There was no room to sit in the tiny front office, so I suggested she and I venture to the back, where the designers work in a gray den of digital cliqueishness, dressed like the extras in that television drama about cliqueish New York designers, "As the World Kerns." The designers lament frequently, in scratchy voices, the very presence of those who, like me, work in the front rooms, creating work for them to do. I avoid going back there too often, in case they make good on their promises and exacto out my eyes.

I spotted two spare seats in the back of the room, and walked towards them, only to realize that by one of the seats, someone had recently printed a full-color, 11x17, tabloid-sized cartoon of a hand with an upthrust middle finger, with the words "fuck you" in generous 280 point type below. The poster was affixed by a scalpel thrust into the shelving.

"No, no, this won't be right, too noisy," I said, turning and shepherding Elly back out into the daylight before her Ohio eyes spotted the profanity. We found a spare desk.

She is a fine client, perfectly capable, working with me instead of against me, but she wanted to say too much about soy. We sorted through the multifarious pages of non-digitized information she had aggregated, a damp process. I numbered the pages with her, noting which would need to be scanned and which would need to be marked-up for a web site, simultaneously creating a bare outline of the site's structure--and then she said:

"We'll have all this done for tomorrow, right?"

I felt like a frog at a dissection. "I don't think that's a reasonable expectation," I said. "You'll need to discuss it with my supervisor. For tomorrow, we could have an outline of what needs completed."

"I really need this for tomorrow."

This happens constantly; the client asks for something unreasonable. They have waited to ask for it, because they know it unreasonable, and now that it is out, they are ashamed to admit that they were wrong in the first place. It's as if they had blurted a love confession, and now that it is on the table, they are unwilling to hear the other party's ambivalence. Only an equal commitment will suffice.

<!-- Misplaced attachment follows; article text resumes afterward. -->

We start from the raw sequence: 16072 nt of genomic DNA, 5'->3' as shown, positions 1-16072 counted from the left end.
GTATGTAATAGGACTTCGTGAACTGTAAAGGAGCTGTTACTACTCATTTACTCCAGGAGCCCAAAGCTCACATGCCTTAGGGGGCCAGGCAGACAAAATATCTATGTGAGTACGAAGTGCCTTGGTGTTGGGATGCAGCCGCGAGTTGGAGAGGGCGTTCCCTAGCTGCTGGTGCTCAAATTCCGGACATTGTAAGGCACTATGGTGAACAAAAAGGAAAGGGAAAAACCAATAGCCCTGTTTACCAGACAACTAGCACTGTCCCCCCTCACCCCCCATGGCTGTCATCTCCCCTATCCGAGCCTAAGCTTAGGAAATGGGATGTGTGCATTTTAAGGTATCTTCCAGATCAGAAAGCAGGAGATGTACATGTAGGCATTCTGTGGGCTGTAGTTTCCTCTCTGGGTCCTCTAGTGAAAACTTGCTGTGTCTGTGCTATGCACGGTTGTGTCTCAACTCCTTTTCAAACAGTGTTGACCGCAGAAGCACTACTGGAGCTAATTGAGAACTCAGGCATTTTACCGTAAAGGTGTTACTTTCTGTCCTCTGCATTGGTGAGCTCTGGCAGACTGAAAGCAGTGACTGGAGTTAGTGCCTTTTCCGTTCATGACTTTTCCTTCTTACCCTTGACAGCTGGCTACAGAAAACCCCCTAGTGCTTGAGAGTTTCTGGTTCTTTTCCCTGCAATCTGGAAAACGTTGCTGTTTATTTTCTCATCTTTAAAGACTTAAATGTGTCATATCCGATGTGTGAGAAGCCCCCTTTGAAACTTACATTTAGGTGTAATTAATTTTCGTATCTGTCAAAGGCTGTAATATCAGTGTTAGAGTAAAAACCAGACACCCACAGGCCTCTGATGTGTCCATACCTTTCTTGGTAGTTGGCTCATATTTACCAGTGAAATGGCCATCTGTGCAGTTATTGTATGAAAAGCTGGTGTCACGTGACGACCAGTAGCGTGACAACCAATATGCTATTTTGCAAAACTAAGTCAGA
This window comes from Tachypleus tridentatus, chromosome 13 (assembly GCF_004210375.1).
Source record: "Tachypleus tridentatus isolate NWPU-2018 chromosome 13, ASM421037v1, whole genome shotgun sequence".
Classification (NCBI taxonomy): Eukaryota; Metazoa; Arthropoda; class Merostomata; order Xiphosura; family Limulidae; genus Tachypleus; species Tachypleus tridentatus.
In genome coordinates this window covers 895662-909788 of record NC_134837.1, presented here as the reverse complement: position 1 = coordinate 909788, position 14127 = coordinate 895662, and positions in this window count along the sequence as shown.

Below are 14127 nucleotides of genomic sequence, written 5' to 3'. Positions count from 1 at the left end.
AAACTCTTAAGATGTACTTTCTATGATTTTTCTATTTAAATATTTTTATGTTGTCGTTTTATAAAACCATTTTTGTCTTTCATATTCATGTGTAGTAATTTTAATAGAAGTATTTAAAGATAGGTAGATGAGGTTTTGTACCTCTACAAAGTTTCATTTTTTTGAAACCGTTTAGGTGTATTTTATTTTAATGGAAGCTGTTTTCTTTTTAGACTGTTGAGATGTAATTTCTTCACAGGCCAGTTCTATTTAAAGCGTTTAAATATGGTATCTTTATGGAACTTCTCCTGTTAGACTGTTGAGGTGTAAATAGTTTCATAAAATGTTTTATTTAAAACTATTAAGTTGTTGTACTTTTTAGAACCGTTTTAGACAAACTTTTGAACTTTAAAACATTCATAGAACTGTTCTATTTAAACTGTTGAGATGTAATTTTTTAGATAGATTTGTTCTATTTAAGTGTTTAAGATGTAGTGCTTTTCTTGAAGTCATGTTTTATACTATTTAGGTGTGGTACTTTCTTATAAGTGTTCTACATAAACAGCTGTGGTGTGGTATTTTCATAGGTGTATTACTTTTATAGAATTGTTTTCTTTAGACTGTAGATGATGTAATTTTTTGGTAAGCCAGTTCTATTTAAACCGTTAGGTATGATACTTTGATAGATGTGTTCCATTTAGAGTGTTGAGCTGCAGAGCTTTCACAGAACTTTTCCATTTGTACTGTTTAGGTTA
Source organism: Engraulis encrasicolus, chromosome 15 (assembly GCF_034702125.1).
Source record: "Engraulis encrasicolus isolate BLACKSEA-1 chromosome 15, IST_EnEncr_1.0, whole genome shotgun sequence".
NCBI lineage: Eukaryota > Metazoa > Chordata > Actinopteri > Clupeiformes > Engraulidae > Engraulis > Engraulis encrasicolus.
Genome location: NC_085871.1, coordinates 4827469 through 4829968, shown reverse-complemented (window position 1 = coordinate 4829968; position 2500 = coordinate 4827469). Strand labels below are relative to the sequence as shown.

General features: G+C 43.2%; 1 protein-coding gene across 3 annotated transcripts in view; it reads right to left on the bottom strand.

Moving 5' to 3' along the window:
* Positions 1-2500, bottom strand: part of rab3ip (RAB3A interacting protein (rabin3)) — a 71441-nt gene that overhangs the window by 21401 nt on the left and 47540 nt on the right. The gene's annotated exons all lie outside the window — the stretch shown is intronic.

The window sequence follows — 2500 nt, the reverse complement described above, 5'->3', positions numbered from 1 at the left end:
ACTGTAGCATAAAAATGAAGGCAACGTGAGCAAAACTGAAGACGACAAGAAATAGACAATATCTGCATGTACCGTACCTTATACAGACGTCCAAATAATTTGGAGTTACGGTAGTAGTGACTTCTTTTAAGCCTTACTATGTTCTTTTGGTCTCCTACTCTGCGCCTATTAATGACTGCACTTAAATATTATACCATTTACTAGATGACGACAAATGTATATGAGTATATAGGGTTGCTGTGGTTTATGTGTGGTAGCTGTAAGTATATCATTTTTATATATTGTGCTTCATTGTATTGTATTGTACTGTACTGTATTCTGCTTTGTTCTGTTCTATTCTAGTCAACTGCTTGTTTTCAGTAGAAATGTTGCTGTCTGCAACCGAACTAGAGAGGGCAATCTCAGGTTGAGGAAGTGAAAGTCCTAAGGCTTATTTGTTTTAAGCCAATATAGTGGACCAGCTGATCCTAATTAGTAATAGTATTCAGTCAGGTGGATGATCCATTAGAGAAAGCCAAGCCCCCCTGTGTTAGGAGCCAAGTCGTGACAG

"This is a lot of work. A week of work for even a large firm," I said. There were 200 pages of soy-related news in a large binder clip, and only a few files on a disk. This is, of course, for a prototype, not a real product, so whatever we do will be discarded in three weeks.

"We need it for tomorrow." Royal "we."

"You'll need to talk to Carol," I said. "I can't address that."

This mollified her, and we went on, until the client had to get to her hotel, so she could hit the gym and go out for dinner. They come to New York on a chit, and don't want to get any real work done while here. "Is it safe for me to walk uptown?" she asked, eyes clear.

I said, "People get mugged sometimes. Those from out-of-town are particularly marked, and the worst beaten. The worst murders happen in a cabs. New York will destroy you. You can't handle the tension. This place will devour you the minute you step from the door of the office. You are a lamb at a slaughter." I said this to myself. To her, I said, "yes, perfectly safe."


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About the author: I've been running this website from 1997. For a living I write stories and essays, program computers, edit things, and help people launch online publications. (LinkedIn). I wrote a novel. I was an editor at Harper's Magazine for five years; then I was a Contributing Editor; now I am a free agent. I was also on NPR's All Things Considered for a while. I still write for The Morning News, and some other places.